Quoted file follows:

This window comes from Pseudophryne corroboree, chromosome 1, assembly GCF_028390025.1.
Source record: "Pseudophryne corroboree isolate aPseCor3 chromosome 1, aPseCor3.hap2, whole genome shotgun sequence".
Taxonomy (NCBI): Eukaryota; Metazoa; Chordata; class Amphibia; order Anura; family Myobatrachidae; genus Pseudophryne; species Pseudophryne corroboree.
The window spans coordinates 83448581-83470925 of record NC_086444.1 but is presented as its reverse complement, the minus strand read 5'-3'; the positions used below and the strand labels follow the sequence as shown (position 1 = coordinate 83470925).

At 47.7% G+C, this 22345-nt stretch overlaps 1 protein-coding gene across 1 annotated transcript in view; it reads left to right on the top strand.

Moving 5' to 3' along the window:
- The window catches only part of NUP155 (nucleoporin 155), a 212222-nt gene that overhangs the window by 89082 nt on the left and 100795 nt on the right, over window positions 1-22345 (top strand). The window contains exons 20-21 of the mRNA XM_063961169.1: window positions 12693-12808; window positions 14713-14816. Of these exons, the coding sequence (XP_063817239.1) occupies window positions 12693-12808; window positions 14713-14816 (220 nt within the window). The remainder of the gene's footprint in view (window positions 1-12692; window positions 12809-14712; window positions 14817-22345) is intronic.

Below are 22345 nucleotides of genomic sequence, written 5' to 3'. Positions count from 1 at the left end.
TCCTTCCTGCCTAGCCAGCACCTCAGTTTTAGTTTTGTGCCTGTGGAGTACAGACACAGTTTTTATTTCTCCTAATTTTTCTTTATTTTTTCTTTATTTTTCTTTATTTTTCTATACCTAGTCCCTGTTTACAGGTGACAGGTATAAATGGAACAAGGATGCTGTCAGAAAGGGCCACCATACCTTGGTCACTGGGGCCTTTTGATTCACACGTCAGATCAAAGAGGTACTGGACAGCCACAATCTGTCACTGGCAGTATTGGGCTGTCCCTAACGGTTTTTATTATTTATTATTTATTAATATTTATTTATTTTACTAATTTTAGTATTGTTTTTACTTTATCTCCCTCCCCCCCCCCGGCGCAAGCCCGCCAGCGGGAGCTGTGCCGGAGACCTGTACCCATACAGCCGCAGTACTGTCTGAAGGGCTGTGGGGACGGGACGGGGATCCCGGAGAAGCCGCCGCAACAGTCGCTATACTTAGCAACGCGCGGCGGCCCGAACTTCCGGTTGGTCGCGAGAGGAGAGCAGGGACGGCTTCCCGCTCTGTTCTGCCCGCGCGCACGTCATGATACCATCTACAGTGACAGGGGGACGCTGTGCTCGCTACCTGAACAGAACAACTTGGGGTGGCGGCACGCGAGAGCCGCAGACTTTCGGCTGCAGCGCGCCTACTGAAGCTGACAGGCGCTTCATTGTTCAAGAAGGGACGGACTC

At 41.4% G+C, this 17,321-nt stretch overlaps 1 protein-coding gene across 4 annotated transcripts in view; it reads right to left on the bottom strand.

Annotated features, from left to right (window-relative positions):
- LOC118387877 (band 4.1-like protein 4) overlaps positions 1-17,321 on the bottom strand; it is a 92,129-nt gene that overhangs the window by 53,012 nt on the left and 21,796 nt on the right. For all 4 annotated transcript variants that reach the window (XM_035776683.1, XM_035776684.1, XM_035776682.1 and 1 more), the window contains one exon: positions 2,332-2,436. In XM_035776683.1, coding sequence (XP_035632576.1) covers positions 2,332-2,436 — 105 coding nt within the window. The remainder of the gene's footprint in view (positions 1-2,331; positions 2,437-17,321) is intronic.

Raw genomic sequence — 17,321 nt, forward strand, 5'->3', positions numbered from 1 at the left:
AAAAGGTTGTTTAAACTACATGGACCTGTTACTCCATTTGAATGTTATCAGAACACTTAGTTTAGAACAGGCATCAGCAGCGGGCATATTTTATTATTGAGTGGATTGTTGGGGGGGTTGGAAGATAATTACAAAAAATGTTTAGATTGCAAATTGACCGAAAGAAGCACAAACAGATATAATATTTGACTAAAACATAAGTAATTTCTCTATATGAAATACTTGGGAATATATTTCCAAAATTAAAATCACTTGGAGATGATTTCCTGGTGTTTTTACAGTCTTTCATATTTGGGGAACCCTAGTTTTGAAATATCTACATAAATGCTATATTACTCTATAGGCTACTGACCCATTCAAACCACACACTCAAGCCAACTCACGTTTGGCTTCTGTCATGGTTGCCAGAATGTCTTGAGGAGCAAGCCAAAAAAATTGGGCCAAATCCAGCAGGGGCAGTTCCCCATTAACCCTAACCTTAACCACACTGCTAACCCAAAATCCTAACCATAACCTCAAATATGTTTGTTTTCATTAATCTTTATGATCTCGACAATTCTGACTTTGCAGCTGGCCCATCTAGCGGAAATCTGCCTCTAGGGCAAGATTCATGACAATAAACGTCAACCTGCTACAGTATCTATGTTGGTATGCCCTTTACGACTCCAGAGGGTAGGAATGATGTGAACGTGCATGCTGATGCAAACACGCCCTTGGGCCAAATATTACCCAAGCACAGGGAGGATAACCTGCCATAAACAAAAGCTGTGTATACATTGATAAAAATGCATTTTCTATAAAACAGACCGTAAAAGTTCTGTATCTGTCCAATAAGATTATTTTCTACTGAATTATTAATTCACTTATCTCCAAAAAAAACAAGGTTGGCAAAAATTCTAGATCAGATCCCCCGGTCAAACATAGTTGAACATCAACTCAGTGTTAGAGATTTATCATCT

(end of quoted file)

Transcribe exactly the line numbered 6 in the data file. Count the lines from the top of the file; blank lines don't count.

Moving 5' to 3' along the window: